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Volume 6854

ERB Leaves Chicago for Tarzana ~ 1919

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Early in 1919, ERB bid farewell to his hometown of Chicago and moved to Tarzana ranch in San Fernando Valley, California. By this time, he was world famous for his Tarzan books and his first Tarzan movie. His friends at the White Paper Club of Chicago (a private club devoted to artists and writers . . . anybody who put pen to white paper to create art) gave him a farewell dinner and an early form of a "celebrity roast". 

Ed told them he was moving to California to raise purebred hots on his new farm, so they made this the central theme of their send-off program. J. Allen St. John designed the front cover with a winged hog flying to California with a monkey on his back at a typewriter, strewing new Tarzan pages across the landscape (Burroughs held the rank of major in the Illinois Militia). Dom M. Lavin (who illustrated ERB's "Oakdale Affair" for Blue Book Magazine in March 1918) drew a full-page cartoon of ERB smoking his pipe. 

Speeches were made, tributes (mostly tongue-in-cheek) were declaimed, an original play was given as a Tarzan spoof, songs were sung to familiar tunes such as "K-K-K-Katy" (with Tarzan lyrics), a humorous pig poem was included with appropriate cartoon by William Donahey, the impressive dinner menu was published with simian embroidery, and a monkey tailpiece adorned the program. The members signing Ed's program included J. Allen St. John and Joseph E. Bray (Ed's McClurg editor to whom he dedicated The Outlaw of Torn in 1927). All of this showed how much his pals admired him and his accomplishments.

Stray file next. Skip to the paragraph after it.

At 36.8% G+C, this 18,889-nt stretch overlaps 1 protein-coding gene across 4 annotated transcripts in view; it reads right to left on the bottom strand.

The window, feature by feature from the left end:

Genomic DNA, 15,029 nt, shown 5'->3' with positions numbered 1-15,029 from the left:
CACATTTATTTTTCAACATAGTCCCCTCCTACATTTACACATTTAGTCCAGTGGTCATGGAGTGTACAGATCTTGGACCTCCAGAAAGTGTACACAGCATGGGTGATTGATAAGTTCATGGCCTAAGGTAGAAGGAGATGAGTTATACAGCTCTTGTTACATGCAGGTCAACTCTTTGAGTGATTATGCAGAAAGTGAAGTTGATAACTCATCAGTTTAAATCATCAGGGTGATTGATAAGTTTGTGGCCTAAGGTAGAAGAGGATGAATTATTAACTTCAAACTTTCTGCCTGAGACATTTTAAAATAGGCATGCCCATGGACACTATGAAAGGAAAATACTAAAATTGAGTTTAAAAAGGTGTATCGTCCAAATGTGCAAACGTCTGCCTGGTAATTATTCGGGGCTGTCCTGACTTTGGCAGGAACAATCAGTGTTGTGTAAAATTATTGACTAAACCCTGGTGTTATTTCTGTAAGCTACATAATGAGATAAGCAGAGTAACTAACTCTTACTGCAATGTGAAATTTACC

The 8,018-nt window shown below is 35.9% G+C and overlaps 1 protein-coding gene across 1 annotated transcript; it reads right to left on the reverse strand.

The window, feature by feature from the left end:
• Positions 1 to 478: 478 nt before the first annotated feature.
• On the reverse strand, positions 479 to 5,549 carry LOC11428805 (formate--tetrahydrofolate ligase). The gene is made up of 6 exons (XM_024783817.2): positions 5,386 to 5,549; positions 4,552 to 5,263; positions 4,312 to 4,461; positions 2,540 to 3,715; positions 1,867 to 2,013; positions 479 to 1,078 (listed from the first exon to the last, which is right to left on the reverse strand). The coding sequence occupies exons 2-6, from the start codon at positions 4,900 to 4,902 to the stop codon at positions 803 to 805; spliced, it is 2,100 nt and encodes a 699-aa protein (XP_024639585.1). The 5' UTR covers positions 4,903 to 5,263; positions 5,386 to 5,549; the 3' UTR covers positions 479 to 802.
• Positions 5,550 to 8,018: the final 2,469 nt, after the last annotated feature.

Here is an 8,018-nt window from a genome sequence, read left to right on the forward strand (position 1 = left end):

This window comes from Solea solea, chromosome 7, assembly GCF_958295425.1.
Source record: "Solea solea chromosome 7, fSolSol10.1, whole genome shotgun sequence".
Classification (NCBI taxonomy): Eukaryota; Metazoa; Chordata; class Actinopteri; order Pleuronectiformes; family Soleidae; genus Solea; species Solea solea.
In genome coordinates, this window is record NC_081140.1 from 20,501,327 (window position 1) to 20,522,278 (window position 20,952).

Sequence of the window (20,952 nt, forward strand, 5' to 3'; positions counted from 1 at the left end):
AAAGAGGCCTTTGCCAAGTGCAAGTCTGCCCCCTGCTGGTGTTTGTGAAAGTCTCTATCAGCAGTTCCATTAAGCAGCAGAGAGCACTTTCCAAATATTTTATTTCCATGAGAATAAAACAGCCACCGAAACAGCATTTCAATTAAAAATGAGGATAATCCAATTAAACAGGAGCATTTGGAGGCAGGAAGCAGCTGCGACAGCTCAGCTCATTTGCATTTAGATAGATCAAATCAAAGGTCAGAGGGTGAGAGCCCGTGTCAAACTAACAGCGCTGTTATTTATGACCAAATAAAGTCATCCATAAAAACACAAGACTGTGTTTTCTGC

Ref: Gridley Wave ~ Danton Burroughs ~ Porges ~ George McWhorter, et al

Edgar Rice Burroughs, was born under the sign of the Chinese Astrology Pig or Boar in 1875.

For some reason, after ERB gained fame and income as a writer in his thirties, he became fascinated with Berhshire hogs and one of the major reasons for his purchasing the 540 acre General Otis country estate in the San Fernando Valley in 1919 was to become a gentleman hog farmer. This decision made Burroughs the butt of many jokes from friends and fellow writers. 

The program booklet for ERB's send-off banquet put on by his Chicago author and journalist friends -- The White Paper Club -- had included a number of pig jokes. The cover art by St. John depicted a monkey riding a winged pig flying west. Another illustration inside the booklet showed a pig playing harp followed by an humorous poem with pig references.

    Upon his arrival at the estate he would later name Tarzana Ranch, he immediately made plans for building up a herd of the finest Berkshire and Hampshire stock that he could secure. His preposterous attempt to make a fortune as a hog farmer ended in disaster.  Rather than making money on his grade Duroc Berkshires he lost as much as thirty-nine thousand dollars in a single year. He eventually had to sell off the prize winning herd in 1921.
Hillman Chinese New Year: Year of the Pig
Tarzana Ranch
Tarzana Ranch Articles and Hog Sell-Off.


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Back to Edgar Rice Burroughs' Tarzana Ranch 1921
An Illustrated Docu-Novel by Bill Hillman
 A rare booklet from the '20s 
 written and published by Edgar Rice Burroughs 
The Tarzana Ranch Story
Home  by Edgar and Mary Evaline Burroughs
Article and Letters describing Tarzana 
Ranch Tour: ERBzine 0064
Farewell Tarzana
A Last Photo Tribute and Poem
Tarzana Ranch Mosaics:
ERBzine 0954 and ERBzine 0955
El Caballero Promotional Booklet 
Photos ~ Text by ERB ~ Art by Studley Burroughs
ERBzine 1091 ~ ERBzine 1092 ~ ERBzine 1093
Tarzana Trek
A Photo Diary by Bill Hillman
Tarzana Ranch Estate
Then and Now
Tarzana Ranch 1922

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